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An independent personal trainer can set their own rates. But if you work at a gym or fitness center, you’re likely to be paid based on a commission. In a commission position, you earn a percentage of what the client pays for the personal training session.
Here we share a few of the most common commission structure options and the factors that can affect them. We also talk about why you may want a commission position versus training on your own. Finally, we end with questions to ask a gym before agreeing to its compensation structure.
Each gym can decide how to compensate its trainers. One option is a flat-rate commission. In this case, you make a set amount for each training session provided. This commission varies depending on the gym. However, a general range is between 30% and 60% of the cost of the fitness session.
For example, if the gym pays a 50% commission rate and charges members $75 per session, you would earn $37.50 for that training. The gym would keep the other $37.50.
Some gyms pay trainers a tiered commission. With a tiered commission, your compensation is based on performance. The more revenue you bring in, the more you earn.
As an example, you might earn a 30% commission if you train 10 hours per week but this bumps up to 40% if you train 20 hours per week or more. The more hours you train, the higher your salary potential.
A tiered structure encourages trainers to act as a sales rep for the gym. You can earn a higher commission by getting gym members to work with you more often.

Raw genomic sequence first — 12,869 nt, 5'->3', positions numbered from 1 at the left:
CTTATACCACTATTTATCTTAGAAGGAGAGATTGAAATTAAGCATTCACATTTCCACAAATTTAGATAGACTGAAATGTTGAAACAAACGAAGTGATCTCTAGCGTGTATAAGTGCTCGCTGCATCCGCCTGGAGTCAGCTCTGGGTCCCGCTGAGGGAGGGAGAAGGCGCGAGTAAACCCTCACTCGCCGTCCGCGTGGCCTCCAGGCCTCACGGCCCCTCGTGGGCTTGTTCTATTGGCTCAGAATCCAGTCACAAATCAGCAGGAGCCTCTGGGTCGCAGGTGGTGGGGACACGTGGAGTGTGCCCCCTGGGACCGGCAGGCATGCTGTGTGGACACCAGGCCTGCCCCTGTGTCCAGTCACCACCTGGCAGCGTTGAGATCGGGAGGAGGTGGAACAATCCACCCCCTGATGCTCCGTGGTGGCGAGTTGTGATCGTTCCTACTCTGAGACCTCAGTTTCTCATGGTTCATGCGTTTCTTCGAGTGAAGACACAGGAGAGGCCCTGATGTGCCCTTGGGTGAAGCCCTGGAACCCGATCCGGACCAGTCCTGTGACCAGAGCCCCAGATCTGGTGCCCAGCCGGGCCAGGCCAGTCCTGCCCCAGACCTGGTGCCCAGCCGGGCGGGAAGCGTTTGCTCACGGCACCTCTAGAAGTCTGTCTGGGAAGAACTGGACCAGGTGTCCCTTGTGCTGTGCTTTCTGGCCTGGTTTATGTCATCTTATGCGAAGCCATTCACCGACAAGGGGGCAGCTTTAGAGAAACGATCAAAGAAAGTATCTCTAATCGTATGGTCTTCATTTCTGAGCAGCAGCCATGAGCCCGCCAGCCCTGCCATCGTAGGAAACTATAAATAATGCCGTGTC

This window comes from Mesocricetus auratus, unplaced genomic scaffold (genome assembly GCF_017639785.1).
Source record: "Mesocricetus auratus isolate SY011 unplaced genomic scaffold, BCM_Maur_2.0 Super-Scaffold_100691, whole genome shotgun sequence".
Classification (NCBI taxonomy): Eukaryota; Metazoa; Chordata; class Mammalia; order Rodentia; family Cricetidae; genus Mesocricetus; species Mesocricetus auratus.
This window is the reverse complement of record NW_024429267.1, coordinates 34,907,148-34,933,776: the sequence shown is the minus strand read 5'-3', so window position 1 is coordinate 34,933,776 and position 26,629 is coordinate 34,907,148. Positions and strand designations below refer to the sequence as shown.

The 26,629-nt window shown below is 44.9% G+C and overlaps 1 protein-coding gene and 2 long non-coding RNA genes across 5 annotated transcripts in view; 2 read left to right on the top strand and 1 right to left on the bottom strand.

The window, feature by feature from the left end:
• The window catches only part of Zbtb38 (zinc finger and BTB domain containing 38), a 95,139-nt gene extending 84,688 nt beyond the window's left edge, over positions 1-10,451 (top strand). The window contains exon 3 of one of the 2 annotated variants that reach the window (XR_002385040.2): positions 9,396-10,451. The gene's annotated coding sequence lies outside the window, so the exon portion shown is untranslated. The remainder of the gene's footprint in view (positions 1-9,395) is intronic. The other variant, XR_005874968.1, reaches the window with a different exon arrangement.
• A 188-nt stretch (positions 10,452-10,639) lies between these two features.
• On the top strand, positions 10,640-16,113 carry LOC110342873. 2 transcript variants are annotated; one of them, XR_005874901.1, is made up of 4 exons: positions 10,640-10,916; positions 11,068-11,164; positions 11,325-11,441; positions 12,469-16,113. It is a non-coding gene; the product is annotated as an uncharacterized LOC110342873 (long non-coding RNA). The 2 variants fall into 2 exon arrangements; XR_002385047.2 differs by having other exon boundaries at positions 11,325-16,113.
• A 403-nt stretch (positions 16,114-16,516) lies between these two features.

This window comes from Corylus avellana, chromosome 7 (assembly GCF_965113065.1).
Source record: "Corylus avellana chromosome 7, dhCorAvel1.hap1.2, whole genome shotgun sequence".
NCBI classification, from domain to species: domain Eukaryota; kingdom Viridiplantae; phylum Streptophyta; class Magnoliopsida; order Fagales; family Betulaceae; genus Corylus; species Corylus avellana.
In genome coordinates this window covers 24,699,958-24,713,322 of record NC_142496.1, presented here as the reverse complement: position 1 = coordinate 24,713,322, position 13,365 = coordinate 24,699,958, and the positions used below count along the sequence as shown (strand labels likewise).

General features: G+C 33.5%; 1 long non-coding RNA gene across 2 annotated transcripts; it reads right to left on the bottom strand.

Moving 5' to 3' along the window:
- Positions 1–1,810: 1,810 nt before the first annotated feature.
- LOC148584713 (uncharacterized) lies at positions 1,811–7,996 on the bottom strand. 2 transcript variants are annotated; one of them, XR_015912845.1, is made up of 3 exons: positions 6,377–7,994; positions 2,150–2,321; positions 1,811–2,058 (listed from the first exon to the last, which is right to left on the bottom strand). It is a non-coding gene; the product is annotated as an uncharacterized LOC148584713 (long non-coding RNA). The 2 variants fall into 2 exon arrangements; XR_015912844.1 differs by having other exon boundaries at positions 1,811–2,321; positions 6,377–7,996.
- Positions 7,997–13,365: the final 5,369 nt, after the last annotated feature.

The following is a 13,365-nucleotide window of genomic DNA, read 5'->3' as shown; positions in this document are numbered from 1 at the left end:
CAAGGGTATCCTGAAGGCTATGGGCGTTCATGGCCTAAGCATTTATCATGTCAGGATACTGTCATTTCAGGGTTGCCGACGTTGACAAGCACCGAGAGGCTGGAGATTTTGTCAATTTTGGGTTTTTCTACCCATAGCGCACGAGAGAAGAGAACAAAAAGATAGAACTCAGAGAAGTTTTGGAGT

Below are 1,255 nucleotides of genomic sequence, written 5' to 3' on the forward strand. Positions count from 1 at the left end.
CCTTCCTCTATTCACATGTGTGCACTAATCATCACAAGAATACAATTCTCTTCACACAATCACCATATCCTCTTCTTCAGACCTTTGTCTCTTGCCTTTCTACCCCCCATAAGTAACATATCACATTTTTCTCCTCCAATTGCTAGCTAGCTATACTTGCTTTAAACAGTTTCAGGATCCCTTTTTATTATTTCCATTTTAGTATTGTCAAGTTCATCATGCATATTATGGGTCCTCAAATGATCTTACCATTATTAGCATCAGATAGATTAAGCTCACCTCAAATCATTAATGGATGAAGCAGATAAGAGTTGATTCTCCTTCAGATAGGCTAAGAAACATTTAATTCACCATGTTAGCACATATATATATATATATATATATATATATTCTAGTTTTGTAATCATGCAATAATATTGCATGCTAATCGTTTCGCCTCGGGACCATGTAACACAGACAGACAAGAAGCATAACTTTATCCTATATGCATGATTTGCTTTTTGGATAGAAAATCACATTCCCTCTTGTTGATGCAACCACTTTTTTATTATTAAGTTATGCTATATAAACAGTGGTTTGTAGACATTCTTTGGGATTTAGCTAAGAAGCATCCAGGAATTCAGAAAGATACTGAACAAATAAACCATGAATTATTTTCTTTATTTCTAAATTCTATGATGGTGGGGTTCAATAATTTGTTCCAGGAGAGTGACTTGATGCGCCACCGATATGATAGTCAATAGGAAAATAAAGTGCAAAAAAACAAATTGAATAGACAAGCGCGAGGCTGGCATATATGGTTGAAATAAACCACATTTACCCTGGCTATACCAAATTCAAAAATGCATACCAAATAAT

In addition to these commission structures, a personal trainer may also be paid an hourly wage. The Bureau of Labor Statistics reports that the median personal trainer salary is $40,700 per year. This equates to roughly $19.57 per hour.
You might not earn this much per hour since annual salary includes what you make hourly as a personal trainer and what you receive in commission. Depending on how your commission is structured, the bulk of your pay may come from a commission. So, the rate you earn per hour (your base pay or base salary) would be less.
Several factors can impact how much a gym pays in commission. Among them are:
Your level of education. A gym may pay a higher commission for employees with higher levels of education. This includes not just a fitness degree, but also any relevant certifications. The most basic is a personal trainer certification. But you can also become certified in a specific area of fitness. The gym may reward your higher level of knowledge with a higher level of compensation.